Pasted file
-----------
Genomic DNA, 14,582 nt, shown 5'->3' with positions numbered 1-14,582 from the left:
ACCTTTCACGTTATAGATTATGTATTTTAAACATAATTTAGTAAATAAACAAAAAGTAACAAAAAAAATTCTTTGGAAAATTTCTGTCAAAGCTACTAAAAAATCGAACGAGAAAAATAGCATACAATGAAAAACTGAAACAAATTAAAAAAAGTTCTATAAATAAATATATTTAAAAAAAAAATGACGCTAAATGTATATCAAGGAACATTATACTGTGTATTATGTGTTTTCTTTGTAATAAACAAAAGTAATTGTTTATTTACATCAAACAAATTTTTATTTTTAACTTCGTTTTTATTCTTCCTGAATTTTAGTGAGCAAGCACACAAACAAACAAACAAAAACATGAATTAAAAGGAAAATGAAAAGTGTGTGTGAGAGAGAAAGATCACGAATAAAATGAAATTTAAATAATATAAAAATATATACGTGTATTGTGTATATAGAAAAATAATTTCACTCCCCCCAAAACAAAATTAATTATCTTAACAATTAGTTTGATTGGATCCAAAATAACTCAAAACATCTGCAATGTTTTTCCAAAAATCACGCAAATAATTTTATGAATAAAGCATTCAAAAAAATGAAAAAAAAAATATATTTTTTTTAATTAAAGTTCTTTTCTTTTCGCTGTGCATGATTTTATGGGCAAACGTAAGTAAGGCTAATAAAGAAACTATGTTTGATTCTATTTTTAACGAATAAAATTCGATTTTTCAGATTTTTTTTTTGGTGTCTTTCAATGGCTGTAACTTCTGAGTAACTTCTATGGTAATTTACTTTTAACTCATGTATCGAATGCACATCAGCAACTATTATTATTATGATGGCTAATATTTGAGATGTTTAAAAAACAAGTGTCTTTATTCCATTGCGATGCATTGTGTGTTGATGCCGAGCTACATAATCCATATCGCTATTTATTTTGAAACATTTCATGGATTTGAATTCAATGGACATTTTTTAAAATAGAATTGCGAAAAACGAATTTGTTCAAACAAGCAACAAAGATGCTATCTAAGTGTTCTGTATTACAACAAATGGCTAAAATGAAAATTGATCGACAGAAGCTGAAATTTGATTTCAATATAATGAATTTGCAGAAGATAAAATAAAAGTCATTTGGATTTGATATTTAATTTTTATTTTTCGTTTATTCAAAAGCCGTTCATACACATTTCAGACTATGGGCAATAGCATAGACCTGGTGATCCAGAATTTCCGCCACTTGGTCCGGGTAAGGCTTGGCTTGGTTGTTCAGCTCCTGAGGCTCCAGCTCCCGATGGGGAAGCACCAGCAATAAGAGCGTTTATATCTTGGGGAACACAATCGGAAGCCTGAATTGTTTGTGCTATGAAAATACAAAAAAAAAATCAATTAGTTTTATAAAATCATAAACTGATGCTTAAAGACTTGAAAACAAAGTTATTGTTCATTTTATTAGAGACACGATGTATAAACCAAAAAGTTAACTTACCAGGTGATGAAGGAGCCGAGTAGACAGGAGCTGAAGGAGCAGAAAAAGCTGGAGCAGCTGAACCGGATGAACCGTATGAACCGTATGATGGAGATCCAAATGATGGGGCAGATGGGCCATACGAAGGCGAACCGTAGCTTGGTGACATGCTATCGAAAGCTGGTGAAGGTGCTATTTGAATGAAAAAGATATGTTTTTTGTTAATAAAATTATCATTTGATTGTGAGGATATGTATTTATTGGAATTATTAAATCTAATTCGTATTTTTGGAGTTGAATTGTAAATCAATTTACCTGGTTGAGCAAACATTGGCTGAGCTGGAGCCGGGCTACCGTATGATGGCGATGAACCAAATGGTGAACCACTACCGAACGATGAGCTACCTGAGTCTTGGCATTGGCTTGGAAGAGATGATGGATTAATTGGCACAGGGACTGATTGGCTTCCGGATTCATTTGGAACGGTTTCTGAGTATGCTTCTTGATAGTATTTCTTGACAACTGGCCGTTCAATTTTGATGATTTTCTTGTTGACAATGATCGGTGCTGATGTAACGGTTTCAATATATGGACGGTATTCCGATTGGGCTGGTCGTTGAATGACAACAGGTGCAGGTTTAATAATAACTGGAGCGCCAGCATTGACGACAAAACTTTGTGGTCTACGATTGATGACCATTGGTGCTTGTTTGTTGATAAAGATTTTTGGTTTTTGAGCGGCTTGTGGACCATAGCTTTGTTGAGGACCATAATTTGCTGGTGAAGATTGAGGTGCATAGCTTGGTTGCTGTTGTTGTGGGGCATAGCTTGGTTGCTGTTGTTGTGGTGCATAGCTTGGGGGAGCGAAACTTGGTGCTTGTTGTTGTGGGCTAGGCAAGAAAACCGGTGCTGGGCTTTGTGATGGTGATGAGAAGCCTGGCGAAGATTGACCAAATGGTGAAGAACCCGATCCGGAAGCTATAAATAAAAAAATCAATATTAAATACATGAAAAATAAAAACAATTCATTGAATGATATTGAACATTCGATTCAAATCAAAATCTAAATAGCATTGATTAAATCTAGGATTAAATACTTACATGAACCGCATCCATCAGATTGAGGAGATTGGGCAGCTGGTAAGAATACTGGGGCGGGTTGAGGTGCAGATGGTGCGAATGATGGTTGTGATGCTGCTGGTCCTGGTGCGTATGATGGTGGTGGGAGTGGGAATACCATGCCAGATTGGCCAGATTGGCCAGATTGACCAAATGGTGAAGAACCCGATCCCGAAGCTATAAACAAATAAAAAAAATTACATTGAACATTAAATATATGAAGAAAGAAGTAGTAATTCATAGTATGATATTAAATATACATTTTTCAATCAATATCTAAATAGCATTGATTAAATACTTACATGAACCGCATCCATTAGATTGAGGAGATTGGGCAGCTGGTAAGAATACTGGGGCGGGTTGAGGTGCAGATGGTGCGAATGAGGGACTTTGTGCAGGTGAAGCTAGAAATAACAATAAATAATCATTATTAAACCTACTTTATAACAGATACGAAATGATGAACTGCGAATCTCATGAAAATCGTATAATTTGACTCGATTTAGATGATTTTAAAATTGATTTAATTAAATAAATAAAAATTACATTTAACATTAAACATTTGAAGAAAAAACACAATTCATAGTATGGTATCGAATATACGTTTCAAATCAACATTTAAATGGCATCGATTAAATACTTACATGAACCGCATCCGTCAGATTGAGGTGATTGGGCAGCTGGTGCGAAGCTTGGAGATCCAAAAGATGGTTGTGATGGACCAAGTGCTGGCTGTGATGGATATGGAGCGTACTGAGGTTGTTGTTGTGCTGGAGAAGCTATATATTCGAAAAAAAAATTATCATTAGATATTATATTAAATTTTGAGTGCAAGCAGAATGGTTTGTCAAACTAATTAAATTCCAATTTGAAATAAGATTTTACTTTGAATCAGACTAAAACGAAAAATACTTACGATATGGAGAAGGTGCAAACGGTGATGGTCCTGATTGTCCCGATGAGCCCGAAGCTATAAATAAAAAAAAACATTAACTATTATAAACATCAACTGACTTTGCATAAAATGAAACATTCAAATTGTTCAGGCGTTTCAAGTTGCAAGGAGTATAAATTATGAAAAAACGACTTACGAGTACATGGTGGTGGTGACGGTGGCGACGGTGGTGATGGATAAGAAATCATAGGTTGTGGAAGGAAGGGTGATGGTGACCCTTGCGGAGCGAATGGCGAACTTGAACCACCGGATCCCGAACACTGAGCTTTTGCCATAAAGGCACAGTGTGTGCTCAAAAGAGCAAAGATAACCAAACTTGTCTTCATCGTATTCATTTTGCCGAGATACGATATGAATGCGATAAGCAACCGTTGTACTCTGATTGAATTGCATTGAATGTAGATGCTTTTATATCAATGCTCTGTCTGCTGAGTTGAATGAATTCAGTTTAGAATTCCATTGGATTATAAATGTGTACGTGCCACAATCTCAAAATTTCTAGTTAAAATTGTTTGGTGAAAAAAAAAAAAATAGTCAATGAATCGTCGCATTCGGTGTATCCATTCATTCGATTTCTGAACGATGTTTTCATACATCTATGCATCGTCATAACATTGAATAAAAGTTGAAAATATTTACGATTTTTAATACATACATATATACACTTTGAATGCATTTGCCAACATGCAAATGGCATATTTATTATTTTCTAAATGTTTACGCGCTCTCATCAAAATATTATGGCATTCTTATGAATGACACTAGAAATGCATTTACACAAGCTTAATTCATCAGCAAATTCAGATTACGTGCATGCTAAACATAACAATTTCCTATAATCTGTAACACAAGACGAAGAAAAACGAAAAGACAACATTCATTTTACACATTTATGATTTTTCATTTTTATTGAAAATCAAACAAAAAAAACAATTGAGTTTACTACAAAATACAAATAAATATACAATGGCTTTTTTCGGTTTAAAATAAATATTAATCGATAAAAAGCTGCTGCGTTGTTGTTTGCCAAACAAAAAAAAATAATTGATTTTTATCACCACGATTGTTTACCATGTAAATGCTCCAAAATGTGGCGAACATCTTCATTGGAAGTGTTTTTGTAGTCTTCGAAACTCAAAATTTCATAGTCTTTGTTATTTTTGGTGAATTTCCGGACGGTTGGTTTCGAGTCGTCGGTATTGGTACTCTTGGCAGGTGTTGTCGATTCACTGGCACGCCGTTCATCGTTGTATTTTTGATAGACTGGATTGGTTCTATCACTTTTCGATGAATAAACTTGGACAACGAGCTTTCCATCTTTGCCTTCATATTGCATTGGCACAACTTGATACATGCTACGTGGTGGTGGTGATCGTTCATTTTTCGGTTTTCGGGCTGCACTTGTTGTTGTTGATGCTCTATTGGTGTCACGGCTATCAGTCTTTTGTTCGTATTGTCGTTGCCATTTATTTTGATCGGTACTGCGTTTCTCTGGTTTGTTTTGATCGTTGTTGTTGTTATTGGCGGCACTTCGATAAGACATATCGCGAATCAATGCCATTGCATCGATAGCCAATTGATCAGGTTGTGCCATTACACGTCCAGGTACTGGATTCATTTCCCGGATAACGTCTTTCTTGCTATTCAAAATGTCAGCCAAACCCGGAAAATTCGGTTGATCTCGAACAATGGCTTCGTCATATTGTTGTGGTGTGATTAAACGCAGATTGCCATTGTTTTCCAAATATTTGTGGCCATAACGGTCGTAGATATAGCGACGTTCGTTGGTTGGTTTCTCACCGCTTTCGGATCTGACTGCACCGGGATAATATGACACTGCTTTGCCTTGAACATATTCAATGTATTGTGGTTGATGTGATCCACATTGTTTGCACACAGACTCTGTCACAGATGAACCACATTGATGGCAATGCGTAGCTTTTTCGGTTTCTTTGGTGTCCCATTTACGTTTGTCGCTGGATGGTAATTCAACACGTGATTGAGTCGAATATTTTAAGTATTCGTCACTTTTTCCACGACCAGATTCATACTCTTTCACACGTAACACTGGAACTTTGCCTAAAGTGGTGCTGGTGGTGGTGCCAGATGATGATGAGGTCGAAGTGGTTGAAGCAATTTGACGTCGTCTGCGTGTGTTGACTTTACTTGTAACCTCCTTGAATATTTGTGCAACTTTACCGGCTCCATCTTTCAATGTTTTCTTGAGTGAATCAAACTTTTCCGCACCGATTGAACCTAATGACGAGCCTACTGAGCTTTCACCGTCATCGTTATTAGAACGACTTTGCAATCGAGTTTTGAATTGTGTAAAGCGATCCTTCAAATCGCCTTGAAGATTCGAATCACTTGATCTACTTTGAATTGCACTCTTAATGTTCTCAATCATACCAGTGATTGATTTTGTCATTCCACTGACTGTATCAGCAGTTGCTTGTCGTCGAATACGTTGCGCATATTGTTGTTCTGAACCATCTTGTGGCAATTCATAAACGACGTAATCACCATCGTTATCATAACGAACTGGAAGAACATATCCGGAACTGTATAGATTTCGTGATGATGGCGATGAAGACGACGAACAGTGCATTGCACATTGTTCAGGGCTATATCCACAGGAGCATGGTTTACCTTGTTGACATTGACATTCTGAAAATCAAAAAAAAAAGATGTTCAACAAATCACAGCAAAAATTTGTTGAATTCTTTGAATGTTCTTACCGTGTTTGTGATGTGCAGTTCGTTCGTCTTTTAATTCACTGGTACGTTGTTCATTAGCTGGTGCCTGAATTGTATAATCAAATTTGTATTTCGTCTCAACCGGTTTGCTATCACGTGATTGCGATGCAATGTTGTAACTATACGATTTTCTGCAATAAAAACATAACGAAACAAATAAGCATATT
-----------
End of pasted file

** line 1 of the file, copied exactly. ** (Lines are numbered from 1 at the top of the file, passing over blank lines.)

Genomic DNA, 14,582 nt, shown 5'->3' with positions numbered 1-14,582 from the left: